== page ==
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Blizzard lost a major sponsor following the Hong Kong protest: Mitsubishi

Blizzard Entertainment may feel the effects of the controversial ban on Hong Kong fire plate player Ng "Blitzchung" Wai Chung for quite some time. The company was not only confronted with a widespread player boycott, convictions of US legislators and numerous employee losses due to the decision, but also lost a major sponsor of its international game competitions.

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According to The Daily Beast, Mitsubishi decided to sponsor Blizzard e-sporting events after the company banned Wai Chung from expressing support for Hong Kong demonstrators in a post-game television broadcast earlier this month. Reddit users noticed it for the first time the disappearance of the Mitsubishi logo during a recent Asia-Pacific fire plate tournament, and the company confirmed its decision to attract its sponsorship The Daily Beast.

Mitsubishi's arm that pulled its sponsor support was Mitsubishi Motors Taiwan, the Taiwanese branch of the Japanese car company. Taiwan is often the subject of controversial disputes between the Chinese government and companies around the world who run the risk of doing business on the mainland if they in any way change the position of the government with regard to the Chinese sovereignty of Hong Kong, Taiwan and other areas. Apple recently hid the Taiwanese flag in the iOS 13 emoji set when you are in Hong Kong or Macau.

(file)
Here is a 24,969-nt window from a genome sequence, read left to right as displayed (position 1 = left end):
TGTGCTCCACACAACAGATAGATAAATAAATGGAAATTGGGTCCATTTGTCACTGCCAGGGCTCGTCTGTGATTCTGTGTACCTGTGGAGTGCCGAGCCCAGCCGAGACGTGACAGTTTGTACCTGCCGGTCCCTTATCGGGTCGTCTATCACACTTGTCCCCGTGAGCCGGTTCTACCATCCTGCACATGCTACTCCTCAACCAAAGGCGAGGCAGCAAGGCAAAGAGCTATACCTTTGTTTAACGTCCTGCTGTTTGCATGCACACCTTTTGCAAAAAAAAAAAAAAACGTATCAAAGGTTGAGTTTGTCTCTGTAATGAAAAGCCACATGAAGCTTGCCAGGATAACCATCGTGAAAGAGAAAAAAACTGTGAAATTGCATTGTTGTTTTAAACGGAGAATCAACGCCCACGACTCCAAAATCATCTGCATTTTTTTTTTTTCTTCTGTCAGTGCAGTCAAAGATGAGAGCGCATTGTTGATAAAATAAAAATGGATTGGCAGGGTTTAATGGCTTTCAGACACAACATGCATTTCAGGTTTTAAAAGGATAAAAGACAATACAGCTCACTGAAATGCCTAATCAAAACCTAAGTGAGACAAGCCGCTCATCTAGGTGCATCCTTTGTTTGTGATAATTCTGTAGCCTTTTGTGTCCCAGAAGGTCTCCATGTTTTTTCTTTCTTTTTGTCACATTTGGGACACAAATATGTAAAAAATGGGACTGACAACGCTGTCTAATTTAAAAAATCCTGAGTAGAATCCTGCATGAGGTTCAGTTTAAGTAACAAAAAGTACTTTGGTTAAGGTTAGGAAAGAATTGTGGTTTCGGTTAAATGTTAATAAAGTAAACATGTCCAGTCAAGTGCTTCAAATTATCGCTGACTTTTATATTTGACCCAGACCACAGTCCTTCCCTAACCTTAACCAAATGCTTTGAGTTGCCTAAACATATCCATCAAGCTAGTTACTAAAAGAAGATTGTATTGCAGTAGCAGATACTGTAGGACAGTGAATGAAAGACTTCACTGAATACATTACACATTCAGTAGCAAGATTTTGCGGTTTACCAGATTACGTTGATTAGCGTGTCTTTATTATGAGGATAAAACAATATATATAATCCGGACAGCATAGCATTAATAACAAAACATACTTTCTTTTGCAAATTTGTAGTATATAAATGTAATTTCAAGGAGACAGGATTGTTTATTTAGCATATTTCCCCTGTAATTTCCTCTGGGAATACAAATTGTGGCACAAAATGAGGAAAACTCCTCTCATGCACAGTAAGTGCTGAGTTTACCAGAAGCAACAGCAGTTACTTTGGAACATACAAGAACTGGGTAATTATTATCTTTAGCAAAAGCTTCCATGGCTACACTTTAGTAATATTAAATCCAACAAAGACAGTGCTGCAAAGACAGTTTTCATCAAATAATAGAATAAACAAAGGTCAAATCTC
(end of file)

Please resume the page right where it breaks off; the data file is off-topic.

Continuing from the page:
After initially announcing a one-year ban on Wai Chung and the tournament announcers who interviewed him live in early October, Blizzard has recently shortened the ban to six months in response to the fan and the public protest. But the company also claimed that his decision was not motivated by the relationship with the Chinese government, a critic has been questioned. Blizzard operates numerous online video games in China, and also oversees e-sports teams and competitions for some of its most successful features, such as Overwatch and fire plate, in the country.

The company said it was a problem with Wai Chung who used the official broadcast of the tournament to express his political views, and since then it has banned US college students and Twitch users for continuing to show support for Hong Kong. Blizzard & # 39; s annual convention, BlizzCon, begins next Friday, where discussions about the protests in Hong Kong are likely to be a flash point for further controversy. Non-profit organization Fight for the Future has organized a new game-focused campaign called Gamers for Freedom that is planning to protest against the event.